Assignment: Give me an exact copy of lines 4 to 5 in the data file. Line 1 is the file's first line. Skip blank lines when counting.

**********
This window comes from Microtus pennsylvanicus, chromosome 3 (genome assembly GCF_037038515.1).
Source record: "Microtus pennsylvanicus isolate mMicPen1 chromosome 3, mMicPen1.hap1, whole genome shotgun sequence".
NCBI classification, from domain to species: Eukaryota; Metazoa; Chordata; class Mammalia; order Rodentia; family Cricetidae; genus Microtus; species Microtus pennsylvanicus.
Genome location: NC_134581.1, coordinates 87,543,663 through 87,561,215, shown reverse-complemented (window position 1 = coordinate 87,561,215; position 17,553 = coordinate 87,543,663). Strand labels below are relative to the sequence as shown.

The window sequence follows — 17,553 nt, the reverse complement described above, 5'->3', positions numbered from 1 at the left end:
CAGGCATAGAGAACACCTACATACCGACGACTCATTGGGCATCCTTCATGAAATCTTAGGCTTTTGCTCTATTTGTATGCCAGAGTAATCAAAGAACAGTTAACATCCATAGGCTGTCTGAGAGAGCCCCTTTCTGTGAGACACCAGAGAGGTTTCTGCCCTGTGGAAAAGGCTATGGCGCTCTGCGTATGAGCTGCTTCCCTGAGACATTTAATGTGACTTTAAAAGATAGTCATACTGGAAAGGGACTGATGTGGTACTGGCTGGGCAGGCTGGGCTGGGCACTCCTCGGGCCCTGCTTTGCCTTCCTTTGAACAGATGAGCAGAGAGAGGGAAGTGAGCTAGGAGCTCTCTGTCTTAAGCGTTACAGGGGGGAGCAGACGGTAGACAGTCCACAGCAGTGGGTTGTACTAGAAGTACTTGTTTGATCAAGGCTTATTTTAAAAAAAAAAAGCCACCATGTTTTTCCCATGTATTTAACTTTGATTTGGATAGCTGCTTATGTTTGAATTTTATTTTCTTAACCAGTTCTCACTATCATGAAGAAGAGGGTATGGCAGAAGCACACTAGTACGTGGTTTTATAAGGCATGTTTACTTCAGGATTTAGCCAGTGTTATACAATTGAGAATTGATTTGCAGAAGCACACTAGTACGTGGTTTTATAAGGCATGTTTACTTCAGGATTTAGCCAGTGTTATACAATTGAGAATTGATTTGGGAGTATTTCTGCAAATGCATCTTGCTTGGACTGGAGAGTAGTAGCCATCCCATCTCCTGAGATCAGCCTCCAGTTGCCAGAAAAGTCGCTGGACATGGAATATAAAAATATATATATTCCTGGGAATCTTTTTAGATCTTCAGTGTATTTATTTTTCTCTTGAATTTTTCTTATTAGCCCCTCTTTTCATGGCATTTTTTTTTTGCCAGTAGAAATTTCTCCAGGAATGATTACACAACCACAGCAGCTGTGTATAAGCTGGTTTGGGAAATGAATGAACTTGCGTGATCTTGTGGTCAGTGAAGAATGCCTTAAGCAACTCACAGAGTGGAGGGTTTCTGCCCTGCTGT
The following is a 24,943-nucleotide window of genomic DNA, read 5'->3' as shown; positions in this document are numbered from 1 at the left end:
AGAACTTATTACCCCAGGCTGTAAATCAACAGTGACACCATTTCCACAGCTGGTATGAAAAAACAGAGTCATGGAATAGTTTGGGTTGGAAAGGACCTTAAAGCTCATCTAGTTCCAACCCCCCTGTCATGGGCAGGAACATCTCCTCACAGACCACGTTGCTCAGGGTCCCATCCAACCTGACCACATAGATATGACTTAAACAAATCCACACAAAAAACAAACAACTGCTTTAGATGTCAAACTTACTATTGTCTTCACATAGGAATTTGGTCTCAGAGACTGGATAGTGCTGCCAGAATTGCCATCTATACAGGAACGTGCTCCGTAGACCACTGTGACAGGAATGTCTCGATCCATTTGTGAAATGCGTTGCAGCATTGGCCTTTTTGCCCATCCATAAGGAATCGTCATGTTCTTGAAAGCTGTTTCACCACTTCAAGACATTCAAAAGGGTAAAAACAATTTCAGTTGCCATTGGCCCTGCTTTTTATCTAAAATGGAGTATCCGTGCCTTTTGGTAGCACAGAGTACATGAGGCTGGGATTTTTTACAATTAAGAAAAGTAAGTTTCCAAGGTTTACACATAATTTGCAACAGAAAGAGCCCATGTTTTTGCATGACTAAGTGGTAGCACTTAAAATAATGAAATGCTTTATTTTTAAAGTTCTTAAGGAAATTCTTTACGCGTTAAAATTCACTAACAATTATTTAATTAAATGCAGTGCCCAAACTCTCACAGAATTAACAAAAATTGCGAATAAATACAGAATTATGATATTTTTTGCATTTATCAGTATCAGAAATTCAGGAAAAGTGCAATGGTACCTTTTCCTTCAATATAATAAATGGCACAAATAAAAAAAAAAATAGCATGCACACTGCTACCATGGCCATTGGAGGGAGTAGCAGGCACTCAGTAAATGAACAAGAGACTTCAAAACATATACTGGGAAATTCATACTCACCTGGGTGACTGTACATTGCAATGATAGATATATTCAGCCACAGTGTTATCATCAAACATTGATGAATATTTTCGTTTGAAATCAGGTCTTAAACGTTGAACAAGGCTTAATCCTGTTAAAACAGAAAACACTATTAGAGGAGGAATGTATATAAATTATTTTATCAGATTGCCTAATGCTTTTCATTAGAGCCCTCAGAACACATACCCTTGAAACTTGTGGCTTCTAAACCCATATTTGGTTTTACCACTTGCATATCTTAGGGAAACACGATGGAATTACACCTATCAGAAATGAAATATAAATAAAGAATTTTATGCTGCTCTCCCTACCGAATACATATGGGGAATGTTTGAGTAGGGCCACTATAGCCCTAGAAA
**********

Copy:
Genome location: NC_134581.1, coordinates 87,543,663 through 87,561,215, shown reverse-complemented (window position 1 = coordinate 87,561,215; position 17,553 = coordinate 87,543,663). Strand labels below are relative to the sequence as shown.

The window sequence follows — 17,553 nt, the reverse complement described above, 5'->3', positions numbered from 1 at the left end: